Stocks with strong competitive advantages offer a path to returns with less risk.
Competition is great for consumers; it drives prices lower and spurs innovation. It is also the enemy of profits. Virtually every business faces competition of one kind or another, but only some businesses can successfully defend their profits from competitive threats. These identifiable, structural, and durable defenses form what we refer to as an economic moat. Based on the moat attributes a company possesses, we award it a wide, narrow, or no moat Morningstar Economic Moat Rating.
For investors, moats get to the heart of what separates a good business from a bad business, a reliable dividend from a risky one, and an attractive total return from a poor one. It probably comes as no surprise that moats also tell us about the riskiness of a company. None of the measures in the graphs below is explicitly incorporated in our moat methodology, yet we find that they all have correlation to our moat ratings.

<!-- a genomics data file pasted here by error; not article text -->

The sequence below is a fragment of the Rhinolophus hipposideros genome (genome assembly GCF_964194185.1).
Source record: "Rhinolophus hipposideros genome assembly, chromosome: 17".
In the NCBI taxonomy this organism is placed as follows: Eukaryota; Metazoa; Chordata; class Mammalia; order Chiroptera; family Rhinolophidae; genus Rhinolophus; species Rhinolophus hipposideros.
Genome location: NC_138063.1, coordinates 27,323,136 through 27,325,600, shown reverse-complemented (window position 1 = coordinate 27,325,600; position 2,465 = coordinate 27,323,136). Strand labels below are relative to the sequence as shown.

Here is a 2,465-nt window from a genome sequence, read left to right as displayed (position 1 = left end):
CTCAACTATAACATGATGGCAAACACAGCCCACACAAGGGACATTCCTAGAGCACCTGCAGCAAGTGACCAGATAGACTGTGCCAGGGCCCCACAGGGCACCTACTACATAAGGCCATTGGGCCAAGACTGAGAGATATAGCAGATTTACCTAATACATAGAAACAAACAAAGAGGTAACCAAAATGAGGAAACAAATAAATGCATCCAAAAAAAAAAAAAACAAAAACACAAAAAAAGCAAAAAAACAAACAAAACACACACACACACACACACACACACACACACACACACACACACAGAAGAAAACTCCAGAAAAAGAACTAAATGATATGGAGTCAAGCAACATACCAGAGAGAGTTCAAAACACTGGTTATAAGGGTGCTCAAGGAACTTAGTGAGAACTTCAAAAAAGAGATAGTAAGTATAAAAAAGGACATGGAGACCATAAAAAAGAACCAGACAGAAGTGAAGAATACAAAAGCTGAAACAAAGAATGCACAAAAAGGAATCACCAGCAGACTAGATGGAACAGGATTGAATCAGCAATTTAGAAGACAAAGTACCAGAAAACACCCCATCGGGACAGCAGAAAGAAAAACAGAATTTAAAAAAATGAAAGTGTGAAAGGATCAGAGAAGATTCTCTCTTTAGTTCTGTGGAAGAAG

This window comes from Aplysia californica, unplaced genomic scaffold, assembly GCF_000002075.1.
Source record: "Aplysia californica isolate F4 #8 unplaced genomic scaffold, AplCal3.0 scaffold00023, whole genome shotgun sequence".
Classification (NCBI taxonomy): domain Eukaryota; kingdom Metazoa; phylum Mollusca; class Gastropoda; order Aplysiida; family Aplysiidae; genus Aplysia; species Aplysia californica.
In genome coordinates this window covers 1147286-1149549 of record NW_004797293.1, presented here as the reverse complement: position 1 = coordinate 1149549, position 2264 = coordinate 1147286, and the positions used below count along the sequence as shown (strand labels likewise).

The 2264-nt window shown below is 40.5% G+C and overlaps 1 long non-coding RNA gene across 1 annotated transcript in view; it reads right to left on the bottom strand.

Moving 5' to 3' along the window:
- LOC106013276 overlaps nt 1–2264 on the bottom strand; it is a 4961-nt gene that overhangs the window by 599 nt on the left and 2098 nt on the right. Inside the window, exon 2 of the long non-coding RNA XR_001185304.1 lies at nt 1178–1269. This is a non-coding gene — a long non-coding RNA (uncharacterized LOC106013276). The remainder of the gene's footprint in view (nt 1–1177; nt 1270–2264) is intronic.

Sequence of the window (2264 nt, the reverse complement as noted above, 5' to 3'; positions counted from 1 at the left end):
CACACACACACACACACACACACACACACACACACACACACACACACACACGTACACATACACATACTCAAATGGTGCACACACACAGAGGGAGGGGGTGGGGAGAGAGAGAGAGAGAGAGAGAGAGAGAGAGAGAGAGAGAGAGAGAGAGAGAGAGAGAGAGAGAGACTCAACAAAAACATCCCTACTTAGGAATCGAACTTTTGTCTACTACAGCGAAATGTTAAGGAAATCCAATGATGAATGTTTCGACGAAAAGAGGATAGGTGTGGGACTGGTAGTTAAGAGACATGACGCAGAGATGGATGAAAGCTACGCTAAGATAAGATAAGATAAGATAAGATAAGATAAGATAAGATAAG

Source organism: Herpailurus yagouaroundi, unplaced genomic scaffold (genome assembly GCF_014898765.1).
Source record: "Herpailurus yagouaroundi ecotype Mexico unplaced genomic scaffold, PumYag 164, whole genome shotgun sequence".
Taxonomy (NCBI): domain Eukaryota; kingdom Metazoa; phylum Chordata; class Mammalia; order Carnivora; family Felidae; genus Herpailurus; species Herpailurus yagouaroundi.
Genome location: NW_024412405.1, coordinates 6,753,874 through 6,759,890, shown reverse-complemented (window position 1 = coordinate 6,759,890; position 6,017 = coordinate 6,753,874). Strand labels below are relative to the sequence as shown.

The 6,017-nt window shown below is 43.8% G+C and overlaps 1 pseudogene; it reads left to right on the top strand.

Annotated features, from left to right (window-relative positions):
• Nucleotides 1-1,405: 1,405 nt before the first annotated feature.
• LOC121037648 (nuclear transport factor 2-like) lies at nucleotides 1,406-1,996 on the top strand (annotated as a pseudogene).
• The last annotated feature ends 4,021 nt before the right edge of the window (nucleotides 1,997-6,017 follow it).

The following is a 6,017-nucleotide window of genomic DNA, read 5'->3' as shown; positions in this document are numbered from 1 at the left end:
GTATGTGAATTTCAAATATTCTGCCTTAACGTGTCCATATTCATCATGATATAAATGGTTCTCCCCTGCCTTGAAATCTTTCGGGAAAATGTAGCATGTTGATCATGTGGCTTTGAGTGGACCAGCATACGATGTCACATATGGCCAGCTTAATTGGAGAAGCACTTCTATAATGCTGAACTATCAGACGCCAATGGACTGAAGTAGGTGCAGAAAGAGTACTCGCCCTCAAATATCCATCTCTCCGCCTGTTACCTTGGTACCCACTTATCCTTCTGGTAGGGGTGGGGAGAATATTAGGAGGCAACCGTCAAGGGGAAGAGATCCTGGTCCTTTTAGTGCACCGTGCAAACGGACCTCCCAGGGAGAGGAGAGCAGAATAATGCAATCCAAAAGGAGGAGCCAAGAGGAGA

These statistics are a mix of fundamental and price-based indicators of risk. A couple of them jump out. No-moat companies are 53 times more likely to go bankrupt as are wide-moat companies. Wide-moat companies are more than three times as profitable as no-moat companies. Wide-moat companies have lower market beta than do no-moat companies. Of course, the market recognizes all of this and compensates investors accordingly. Wide-moat companies generate less excess returns than do narrow- and no-moat firms. However, if investors add a valuation rating, such as the Morningstar Rating for stocks, to a wide moat rating, they increase their chances of earning better returns with less risk.